Why did the Newtown shooter do it? This is the question to which the media and the public anxiously awaited an answer before yesterday’s release of a report by Connecticut investigators. The report itself even notes this interest, saying, “The obvious question that remains is: ‘Why did the shooter murder twenty-seven people, including twenty children?’”
If we are looking for a reason to make sense of it all, the report leaves us disappointed—and the lack of motive figures in just about every headline covering yesterday’s report. But even looking for one is a futile act.
Here is what the report does find: The shooter had mental health problems, including social dysfunction, anxiety, lack of empathy, and obsessive-compulsive tendencies. But the shooter’s actions cannot be explained away merely by mental illness: although he was troubled, he was not psychotic or insane. Rather, he “had the ability to control his behavior to obtain the results he wanted, including his own death.” There is overwhelming evidence that he acted intentionally and planned his actions carefully. He knew exactly what he was doing.
Despite early speculation, there is little evidence that bullying or other personal grievances provided a motive. While a few teachers, friends, and relatives indicated that the shooter had been bullied as a child, none said that it had been severe, and a larger number said they had never seen him bullied or heard him complain of it.
But this line of questioning is peculiar to begin with. Even if evidence of bullying had been found, it could not possibly amount to a motive in any ordinary sense for a young man to murder people who had never victimized him—particularly not twenty children who had yet to be born when he himself was a child.
When we search for a “motive,” we’re looking for things like self-defense, revenge, jealousy, or personal dispute. There are also motives in which the victim may be somewhat more arbitrary, such as robbery, sexual assault, or sadistic pleasure. But there is no evidence that any of these motives apply to the Newtown shooting, as there almost never is for mass shootings—which is why we speak of them as “senseless.”
The reason that we never find these motives is that the slaughter of random victims is what mass shootings are ultimately about. Indiscriminate targeting is the main criterion that criminologists use to distinguish rampage shootings from other forms of mass murder, like gang violence.
The best framework for understanding rampage shootings at Newtown, Aurora, Columbine, Virginia Tech, and many others is not bullying, mental illness, or gun violence, but terrorism, only without (usually) a political agenda. In terrorism, the true target is society itself; the people who are killed are, grotesquely, a means to this end. Likewise for mass shootings, as forensic psychiatrist Paul E. Mullen wrote in a 2004 article, “Vengeance usually directed against society at large is part of the motivation.”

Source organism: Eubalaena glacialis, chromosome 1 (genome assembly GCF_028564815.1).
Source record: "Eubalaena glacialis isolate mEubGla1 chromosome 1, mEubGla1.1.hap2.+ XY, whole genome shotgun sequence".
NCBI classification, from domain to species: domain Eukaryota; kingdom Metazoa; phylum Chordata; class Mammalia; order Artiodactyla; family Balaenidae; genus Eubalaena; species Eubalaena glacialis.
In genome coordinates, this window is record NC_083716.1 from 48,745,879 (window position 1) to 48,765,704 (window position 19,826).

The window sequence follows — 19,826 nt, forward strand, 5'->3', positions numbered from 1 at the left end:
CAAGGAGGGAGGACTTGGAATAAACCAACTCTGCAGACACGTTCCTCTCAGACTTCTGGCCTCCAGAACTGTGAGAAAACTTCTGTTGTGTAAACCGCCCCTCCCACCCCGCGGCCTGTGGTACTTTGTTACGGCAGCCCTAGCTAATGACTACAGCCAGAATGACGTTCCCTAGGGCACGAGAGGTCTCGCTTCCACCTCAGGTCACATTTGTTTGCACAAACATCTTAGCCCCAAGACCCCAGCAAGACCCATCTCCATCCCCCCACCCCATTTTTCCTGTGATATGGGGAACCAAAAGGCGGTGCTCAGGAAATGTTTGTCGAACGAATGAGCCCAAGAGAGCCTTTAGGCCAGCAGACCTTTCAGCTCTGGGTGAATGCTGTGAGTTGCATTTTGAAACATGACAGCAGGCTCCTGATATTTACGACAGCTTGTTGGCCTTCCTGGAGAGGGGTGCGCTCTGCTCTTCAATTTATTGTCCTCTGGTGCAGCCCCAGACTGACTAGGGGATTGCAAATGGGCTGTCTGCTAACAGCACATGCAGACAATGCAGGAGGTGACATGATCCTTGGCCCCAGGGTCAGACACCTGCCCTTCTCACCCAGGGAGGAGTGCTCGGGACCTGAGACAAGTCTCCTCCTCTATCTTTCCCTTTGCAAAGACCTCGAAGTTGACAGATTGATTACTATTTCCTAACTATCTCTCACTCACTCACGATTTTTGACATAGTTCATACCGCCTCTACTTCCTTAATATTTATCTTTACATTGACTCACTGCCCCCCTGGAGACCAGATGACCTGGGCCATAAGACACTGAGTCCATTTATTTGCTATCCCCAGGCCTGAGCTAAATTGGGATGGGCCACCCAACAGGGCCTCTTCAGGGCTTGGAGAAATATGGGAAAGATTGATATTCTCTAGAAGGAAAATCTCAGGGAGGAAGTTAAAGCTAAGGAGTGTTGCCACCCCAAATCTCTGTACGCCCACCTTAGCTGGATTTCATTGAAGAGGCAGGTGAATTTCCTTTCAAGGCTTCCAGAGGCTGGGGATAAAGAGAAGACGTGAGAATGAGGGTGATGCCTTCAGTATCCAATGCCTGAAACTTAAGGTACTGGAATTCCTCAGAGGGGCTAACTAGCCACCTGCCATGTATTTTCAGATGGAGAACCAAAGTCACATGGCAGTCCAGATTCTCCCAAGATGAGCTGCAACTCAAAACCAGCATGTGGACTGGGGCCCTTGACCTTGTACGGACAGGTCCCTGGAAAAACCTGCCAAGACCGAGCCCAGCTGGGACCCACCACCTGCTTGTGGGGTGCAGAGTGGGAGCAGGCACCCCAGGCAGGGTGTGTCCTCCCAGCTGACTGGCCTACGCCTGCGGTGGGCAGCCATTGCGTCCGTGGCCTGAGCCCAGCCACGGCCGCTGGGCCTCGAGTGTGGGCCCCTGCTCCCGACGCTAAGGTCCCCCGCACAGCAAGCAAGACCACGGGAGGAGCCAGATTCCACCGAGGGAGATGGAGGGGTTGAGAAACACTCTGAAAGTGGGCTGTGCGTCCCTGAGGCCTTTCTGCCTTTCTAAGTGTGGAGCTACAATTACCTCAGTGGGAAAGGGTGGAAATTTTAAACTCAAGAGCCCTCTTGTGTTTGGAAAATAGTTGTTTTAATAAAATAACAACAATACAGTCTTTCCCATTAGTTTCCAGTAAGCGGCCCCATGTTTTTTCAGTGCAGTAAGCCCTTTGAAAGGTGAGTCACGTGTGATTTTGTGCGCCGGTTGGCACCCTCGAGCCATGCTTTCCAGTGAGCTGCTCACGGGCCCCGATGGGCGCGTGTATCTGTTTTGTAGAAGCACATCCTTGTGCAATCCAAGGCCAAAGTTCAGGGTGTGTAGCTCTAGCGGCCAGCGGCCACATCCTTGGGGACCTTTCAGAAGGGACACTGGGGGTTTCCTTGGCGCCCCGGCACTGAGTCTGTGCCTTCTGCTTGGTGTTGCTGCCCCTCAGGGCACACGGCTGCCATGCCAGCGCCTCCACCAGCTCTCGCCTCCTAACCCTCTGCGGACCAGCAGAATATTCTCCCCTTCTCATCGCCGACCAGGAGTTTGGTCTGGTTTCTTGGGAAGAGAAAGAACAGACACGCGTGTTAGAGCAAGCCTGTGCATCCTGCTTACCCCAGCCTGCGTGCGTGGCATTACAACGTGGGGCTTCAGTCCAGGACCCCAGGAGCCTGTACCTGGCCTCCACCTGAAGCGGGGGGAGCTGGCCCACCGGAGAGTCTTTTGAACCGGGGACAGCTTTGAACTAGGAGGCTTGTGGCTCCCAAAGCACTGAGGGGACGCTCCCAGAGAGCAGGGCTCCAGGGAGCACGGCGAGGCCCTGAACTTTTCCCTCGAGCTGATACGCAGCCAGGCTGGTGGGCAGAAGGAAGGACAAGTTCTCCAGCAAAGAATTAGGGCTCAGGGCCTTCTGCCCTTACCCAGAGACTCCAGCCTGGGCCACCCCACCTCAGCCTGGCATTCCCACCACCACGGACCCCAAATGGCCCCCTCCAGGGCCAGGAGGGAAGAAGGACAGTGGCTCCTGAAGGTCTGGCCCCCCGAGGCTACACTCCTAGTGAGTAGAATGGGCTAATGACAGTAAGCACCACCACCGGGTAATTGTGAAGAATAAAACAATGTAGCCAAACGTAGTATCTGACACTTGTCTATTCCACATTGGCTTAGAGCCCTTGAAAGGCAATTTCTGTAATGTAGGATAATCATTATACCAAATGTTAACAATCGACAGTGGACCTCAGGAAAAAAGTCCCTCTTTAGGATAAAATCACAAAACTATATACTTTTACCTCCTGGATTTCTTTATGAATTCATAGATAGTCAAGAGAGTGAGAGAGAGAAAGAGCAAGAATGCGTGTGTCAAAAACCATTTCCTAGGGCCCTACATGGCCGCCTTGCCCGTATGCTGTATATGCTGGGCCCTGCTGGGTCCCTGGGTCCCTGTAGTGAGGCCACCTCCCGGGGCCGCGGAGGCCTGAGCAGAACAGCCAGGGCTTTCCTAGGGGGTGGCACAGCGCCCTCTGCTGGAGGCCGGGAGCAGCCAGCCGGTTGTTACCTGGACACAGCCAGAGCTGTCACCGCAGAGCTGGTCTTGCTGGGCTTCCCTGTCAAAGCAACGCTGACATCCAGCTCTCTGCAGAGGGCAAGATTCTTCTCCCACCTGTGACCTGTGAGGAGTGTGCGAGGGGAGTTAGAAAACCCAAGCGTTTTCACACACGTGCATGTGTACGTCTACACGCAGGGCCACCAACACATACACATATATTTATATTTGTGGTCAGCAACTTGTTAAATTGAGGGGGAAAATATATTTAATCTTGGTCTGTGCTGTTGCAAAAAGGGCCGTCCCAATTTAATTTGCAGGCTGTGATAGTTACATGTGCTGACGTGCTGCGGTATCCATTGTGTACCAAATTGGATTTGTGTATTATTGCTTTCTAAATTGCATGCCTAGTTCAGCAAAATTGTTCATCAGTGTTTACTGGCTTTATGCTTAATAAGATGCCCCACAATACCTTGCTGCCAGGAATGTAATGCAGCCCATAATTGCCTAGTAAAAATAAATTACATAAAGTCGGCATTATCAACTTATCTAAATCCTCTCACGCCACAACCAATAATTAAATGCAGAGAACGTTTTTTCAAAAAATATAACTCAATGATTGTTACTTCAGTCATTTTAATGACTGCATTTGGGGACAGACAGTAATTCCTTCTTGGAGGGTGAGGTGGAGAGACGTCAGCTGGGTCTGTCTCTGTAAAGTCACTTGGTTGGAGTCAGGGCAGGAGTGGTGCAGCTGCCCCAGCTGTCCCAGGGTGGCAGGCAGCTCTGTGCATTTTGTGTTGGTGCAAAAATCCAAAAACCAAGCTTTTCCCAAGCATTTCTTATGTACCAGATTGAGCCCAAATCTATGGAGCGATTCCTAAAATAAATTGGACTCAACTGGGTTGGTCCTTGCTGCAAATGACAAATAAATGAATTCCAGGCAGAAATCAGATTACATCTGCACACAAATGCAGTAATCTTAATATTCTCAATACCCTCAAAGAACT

The particular reasons that drive each shooter are idiosyncratic. The common element is that mass shooters suffer from some toxic, paradoxical mix of narcissism and weak ego that brings them to make a deliberate choice to blame their frustrations on the world as a whole rather than on themselves.
The mass shooting provides a means for the perpetrator to fulfill his unrequited grandiosity and hatred. The motive is not fame but infamy. Mullen writes, “they are eased towards their self-destruction by fantasies of how others will react and by the effects they believe their deaths will produce.”
Like political terrorism, the mass shooting is a crafted public spectacle, a theater of violence in which we are the unwitting yet compliant audience. The report describes the shooter’s obsessive interest in prior massacres. But among its many inconclusions is that it finds “no clear indication why Sandy Hook Elementary School was selected.” Perhaps the answer is too sickening to be sayable: the shooter deliberately chose a target that would maximize the horror and ensure his place in the pantheon of anti-heroes.
Trying to make ordinary sense out of these extraordinary crimes is fruitless. It leads reporters to broadcast the shooters’ manifestos and scribblings, to search for any scraps of frustration or injustice they suffered that might somehow explain their actions.
But this devoted attention is just what allows the shooters to control not only their actions but the meaning of them. Putting a stop to mass shootings begins by agreeing that, once a person has resorted to the mass slaughter of indiscriminate victims, speculating on his motives means spreading half-truths that might encourage others to follow in his footsteps.
Ari N. Schulman is the executive editor of The New Atlantis and the author of “What Mass Killers Want—And How to Stop Them.” The views expressed are solely his own. You can follow him on Twitter @AriSchulman.